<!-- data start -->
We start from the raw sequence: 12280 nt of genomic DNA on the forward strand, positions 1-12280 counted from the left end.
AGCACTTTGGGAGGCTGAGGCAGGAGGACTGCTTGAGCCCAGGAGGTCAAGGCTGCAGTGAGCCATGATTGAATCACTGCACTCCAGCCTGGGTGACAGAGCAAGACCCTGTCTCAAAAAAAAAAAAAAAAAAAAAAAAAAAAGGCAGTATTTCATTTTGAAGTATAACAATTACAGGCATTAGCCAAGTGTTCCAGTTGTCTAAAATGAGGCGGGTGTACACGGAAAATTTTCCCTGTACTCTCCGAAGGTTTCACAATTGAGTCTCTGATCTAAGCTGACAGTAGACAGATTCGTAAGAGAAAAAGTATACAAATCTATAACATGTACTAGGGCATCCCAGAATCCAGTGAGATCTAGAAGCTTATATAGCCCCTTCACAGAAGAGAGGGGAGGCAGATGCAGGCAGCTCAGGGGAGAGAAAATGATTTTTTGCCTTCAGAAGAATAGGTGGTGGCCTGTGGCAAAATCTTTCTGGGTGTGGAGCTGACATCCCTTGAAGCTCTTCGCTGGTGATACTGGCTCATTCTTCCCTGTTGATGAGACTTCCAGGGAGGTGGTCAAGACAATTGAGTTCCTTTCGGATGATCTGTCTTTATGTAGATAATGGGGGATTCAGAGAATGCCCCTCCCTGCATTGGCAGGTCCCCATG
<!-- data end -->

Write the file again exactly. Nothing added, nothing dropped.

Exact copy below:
We start from the raw sequence: 12280 nt of genomic DNA on the forward strand, positions 1-12280 counted from the left end.
AGCACTTTGGGAGGCTGAGGCAGGAGGACTGCTTGAGCCCAGGAGGTCAAGGCTGCAGTGAGCCATGATTGAATCACTGCACTCCAGCCTGGGTGACAGAGCAAGACCCTGTCTCAAAAAAAAAAAAAAAAAAAAAAAAAAAAGGCAGTATTTCATTTTGAAGTATAACAATTACAGGCATTAGCCAAGTGTTCCAGTTGTCTAAAATGAGGCGGGTGTACACGGAAAATTTTCCCTGTACTCTCCGAAGGTTTCACAATTGAGTCTCTGATCTAAGCTGACAGTAGACAGATTCGTAAGAGAAAAAGTATACAAATCTATAACATGTACTAGGGCATCCCAGAATCCAGTGAGATCTAGAAGCTTATATAGCCCCTTCACAGAAGAGAGGGGAGGCAGATGCAGGCAGCTCAGGGGAGAGAAAATGATTTTTTGCCTTCAGAAGAATAGGTGGTGGCCTGTGGCAAAATCTTTCTGGGTGTGGAGCTGACATCCCTTGAAGCTCTTCGCTGGTGATACTGGCTCATTCTTCCCTGTTGATGAGACTTCCAGGGAGGTGGTCAAGACAATTGAGTTCCTTTCGGATGATCTGTCTTTATGTAGATAATGGGGGATTCAGAGAATGCCCCTCCCTGCATTGGCAGGTCCCCATG